While every relationship is different there are a few common elements that help us identify if we are in a healthy relationship.
Respect Safety Support Individuality Fairness & Equality Acceptance Honesty & Trust Communication Laughter/Fun/Enjoyment
Are you treated fairly? Spoken to nicely? Asked for you contributions or thoughts? Do others genuinely want what's best for you and accept that your opinions may be different but not any less important?
Do you feel emotionally and physically safe? Emotional safety means you are comfortable being who you are without fear of being put down or degraded. Physical safety means you are not being hurt or pressured into unwanted physical contact.
Do you feel cared for? Understood when you say you are unable to go out because you have to study or have a family commitment? Do you feel like you have someone there for you when you need them?
Can you be yourself in this relationship? Do you feel able to watch the things you like to watch, or play the games you like to play or wear things you like to wear?
Fairness & Equality
Do you feel able to have an equal say in your relationship? Do you agree on things together? Do you spend an equal amount of time doing things you both like to do and go places you both like to go?
Do you feel accepted for who you really are? Do you feel your beliefs are accepted, do you feel believed and acknowledged?
Honesty & Trust
Do you get the feeling you are being lied to or deceived? Are you being honest in the relationship? Do you have trust in the relationship, and believe that the other person will follow through with what they say they will do?
Are you able to talk about your feelings, concerns and hopes? Are you able to hear what the other person is saying? Can you communicate in person and not just email or text? Do you feel that the language being used is appropriate and clear?
Do you have fun in the relationship? Do you laugh and do things that you both enjoy? Do you think the balance of fun in the relationship is enough?
If any of these questions raised concerns for you, it may be time to explore these in your relationship or with someone you trust.
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While lots of things are accepted as "normal" in a relationship, there are quite specific boundaries around what is "not normal".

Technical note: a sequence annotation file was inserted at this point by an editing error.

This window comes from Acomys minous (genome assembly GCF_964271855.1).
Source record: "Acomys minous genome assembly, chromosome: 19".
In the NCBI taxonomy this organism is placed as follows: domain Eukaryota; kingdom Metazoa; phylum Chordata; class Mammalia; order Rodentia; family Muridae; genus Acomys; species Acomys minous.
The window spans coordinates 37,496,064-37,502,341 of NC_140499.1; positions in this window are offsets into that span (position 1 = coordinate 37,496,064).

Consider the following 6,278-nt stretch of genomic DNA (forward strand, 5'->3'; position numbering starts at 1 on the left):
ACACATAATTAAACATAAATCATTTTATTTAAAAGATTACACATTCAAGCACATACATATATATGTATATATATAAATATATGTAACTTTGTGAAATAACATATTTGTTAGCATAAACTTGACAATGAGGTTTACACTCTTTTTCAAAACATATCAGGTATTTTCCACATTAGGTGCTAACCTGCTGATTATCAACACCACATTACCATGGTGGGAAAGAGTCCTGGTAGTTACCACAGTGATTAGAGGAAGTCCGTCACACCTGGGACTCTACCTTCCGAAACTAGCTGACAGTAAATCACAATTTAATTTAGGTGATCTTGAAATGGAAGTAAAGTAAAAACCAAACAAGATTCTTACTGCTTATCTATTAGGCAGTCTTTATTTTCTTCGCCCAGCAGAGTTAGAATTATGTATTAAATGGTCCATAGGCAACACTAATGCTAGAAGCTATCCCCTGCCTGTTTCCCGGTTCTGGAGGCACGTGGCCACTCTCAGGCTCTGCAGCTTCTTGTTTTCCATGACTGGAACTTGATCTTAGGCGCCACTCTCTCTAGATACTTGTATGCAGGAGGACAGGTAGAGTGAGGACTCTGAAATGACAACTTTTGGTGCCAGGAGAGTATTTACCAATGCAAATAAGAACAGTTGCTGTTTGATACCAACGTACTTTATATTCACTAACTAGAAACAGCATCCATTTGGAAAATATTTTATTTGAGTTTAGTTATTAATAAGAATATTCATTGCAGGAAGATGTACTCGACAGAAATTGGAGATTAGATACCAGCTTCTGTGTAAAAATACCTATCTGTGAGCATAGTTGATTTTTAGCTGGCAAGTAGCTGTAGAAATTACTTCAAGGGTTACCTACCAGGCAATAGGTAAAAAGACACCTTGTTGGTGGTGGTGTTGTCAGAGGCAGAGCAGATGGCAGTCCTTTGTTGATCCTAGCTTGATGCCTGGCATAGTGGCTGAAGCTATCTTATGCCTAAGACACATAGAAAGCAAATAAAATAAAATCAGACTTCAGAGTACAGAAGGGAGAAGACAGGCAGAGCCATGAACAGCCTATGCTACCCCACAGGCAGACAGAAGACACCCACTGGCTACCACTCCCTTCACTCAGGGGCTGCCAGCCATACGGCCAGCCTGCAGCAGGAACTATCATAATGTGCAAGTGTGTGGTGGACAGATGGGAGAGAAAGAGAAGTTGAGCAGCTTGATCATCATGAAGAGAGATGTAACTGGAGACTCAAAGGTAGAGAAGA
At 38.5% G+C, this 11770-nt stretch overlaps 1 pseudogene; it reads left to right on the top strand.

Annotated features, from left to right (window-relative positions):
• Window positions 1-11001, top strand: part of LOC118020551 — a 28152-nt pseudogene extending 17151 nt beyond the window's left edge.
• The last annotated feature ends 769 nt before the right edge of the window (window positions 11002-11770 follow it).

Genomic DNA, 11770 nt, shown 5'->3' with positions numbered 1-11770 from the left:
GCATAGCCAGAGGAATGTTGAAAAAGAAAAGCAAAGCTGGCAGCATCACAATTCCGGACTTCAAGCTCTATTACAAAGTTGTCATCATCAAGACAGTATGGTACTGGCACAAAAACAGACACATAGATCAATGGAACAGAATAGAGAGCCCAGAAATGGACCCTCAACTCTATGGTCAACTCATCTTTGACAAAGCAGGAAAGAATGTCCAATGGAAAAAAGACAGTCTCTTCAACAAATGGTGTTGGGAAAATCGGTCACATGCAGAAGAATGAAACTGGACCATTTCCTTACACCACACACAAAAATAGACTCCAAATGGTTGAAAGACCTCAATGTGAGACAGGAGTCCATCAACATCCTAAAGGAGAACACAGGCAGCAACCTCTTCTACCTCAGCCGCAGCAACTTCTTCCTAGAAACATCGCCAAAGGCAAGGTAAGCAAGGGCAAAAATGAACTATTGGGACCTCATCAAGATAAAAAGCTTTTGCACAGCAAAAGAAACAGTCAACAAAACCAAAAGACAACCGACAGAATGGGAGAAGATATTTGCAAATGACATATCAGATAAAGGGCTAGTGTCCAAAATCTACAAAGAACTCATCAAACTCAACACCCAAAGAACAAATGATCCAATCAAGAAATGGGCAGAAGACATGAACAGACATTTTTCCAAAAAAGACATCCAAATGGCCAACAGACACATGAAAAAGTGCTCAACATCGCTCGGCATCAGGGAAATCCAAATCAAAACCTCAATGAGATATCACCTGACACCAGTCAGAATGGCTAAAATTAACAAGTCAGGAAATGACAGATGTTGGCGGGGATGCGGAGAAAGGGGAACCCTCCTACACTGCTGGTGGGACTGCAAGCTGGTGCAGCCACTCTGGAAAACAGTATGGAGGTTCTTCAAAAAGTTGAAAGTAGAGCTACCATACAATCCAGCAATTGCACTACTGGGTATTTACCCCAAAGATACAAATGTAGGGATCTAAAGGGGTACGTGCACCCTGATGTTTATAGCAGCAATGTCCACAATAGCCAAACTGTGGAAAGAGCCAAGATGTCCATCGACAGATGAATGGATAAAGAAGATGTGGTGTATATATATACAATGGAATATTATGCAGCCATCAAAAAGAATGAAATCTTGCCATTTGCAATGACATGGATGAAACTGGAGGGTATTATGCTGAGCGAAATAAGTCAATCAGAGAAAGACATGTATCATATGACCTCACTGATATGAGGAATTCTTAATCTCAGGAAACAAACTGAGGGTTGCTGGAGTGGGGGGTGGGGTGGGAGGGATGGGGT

Not normal behaviours are ones that play on the "unhealthy relationship" team. That team is called abuse.
Abuse can be:
physical, emotional, sexual, financial, intellectual, social, spiritual or verbal.
Some examples of these behaviours are:
Physical: hitting, choking, slapping, holding forcefully, and threatening physical acts to cause intimidation.
Emotional: insults, jealous, possessive, blackmail, accusing you of things, justifying poor behaviours, intimidation, acts which negatively impact on your self-esteem/self worth.
Sexual: rape, unwanted sexual contact, pressure for sex, forcing sex with or without protection, forcing an abortion or forcing you to get pregnant, threatening to send sexual images of you if you don't agree to something.
Financial: withholding money, controlling joint bank accounts, forcing you to work or quit, putting all the bills in your name, not allowing you access to credit or debit cards or cash, forcing you to take on their debts.
Intellectual: lying, manipulating, distorting the truth, mind games, distorting reality so you feel you are losing your mind.
Verbal: yelling, swearing, name calling, talking over the top of you, mocking you, verbally abusing you because of gender, race, cultural etc.
Social: isolating you from social networks, preventing contact with friends or family or being physically or vebally abusive in public to increase withdrawl from social situations.
Spiritual: ridiculing or putting down your beliefs and culture, prevention from belonging to or taking part in a group that is important to your spiritual beliefs or practising of your religion. 
Ultimately, if it doesn't feel good - it isn't good.
It is never your fault for someone to treat you badly. It is not ok to hurt another person.
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is about being responsible for your own health. It isn't always easy to talk about safe sex so here are some tips to help you.
Negotiating safe sex means communication between two people to reach an agreement that both people are comfortable with.
Safe sex means sexual contact that:
•Reduces the risk of passing on any infections (for more information about STI's).
•Reduces the risk of an unwanted pregnancy (for more information about contraception).
Sex is meant to be:
•Something you decide to do when you are ready.
•Something that makes you both feel good.
•Something you can interrupt or stop at any time.
•Safe because you are both prepared to protect yourselves from sexually transmitted infections (STIs) and unwanted pregnancy.
•A positive experience, not something to feel bad or guilty about.
IMPORTANT! Be aware that alcohol and drugs can have an impact on your ability to make safe decisions.
You can decide:
•When to start having sex.
•If you want to have sex.
•If you want to have sex every time.
•What kind of sex you want to have.
What if I decide I don't want to have sex?
•Not having sex is OK!
•You always have the right to decide if you want to have sex or not...it is your decision.
•There are other ways to be close, like kissing, cuddling and holding each other.
•If you don't feel OK or safe, then it's probably not the right time for you to have sex.
If you decide to have sex, then it is time to talk about negotiating safe sex.
Negotiating condom use